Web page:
How can I get out of a karate contract if I think that it has been breached?

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How can I get out of a karate contract if I think that it has been breached?

Our son is in a karate program and we signed him up for a 3yr contract, however, over the last month, the teachers have become mentally abusive and our son no longer is comfortable attending. We signed up for a class that promised improved self-esteem and the complete opposite is happening. I believe that he is breaching the contract, so how best to go about getting out of the contract?

Asked on August 15, 2011 New York

Answers:

SJZ, Member, New York Bar / FreeAdvice Contributing Attorney

Answered 10 years ago | Contributor

This may be very difficult to get out of on grounds that they are not living up to their promise to improve self-esteem, since that is such a subjective measure. In essence, the courts have difficulty with contractual "terms" which impose unquantifiable measures or benchmarks. You would probably have better luck by arguing that the karate school is both making your performance impossible--by making it so your son doesn't want to attend--and moreover, is violating the covenant (or duty) of good faith and fair dealing. That is the requirement that both parties to a contact demonstrate good faith in both negotiating and executing the agreement's terms, and sufficiently bad faith can give the other party the right to terminate the agreement. However, these arguments, too, are subjective--it's not like you can point to something concrete and easily quantifiable, like the school being closed 5 of 7 days, when it was supposed instead to be open 5 of 7--so you need to be prepared that the school may choose to fight and it may be difficult to prove your case in court. You thus may wish to consider settling--maybe pay another 3 - 6 months and they let you out of the contract.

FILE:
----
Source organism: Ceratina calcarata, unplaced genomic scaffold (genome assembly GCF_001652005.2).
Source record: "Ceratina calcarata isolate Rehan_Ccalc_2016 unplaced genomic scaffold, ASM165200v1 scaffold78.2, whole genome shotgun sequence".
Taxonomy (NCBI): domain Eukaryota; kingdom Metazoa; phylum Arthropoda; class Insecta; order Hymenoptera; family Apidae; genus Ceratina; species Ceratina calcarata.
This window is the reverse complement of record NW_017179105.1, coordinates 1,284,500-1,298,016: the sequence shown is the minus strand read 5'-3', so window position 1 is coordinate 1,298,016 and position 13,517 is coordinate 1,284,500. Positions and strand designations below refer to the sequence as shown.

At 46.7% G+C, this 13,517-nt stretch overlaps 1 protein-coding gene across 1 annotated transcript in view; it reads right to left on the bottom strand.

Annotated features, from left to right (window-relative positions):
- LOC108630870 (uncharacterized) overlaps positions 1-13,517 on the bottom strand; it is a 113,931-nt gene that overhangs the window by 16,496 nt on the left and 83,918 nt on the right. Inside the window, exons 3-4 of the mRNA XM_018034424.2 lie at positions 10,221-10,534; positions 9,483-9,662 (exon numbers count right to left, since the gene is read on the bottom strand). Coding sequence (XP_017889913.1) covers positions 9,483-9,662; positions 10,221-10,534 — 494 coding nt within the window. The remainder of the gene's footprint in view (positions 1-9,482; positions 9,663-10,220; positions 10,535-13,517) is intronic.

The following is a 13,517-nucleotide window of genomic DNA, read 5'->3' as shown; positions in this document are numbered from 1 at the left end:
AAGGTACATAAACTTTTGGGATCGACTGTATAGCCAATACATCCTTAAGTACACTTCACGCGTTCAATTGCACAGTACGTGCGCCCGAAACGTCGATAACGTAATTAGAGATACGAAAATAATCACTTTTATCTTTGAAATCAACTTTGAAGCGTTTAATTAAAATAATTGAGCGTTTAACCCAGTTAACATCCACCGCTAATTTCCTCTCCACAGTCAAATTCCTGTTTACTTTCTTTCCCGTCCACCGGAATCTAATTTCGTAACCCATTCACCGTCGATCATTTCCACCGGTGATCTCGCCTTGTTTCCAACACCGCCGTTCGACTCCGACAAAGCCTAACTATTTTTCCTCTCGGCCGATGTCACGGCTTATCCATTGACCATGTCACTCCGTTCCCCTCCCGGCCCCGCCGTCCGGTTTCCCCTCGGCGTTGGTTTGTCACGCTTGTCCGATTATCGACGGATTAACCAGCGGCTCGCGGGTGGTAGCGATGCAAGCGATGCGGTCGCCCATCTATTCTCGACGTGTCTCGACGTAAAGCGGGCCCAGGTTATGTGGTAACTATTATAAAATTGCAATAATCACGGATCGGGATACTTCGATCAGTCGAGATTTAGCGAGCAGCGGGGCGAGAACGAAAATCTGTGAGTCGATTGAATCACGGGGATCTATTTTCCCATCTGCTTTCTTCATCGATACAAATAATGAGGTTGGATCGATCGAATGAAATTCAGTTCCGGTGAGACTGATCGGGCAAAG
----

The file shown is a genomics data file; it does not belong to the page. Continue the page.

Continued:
On a different note: I've practiced karate for 25 years, and my 7-year-old daughter is currently enrolled in a wonderful school with me. I can say definitively that you are right in that no sensei or instructors should mentally abuse a child, ever. Regardless of the legal issues, you appear to be doing the right thing for your child.


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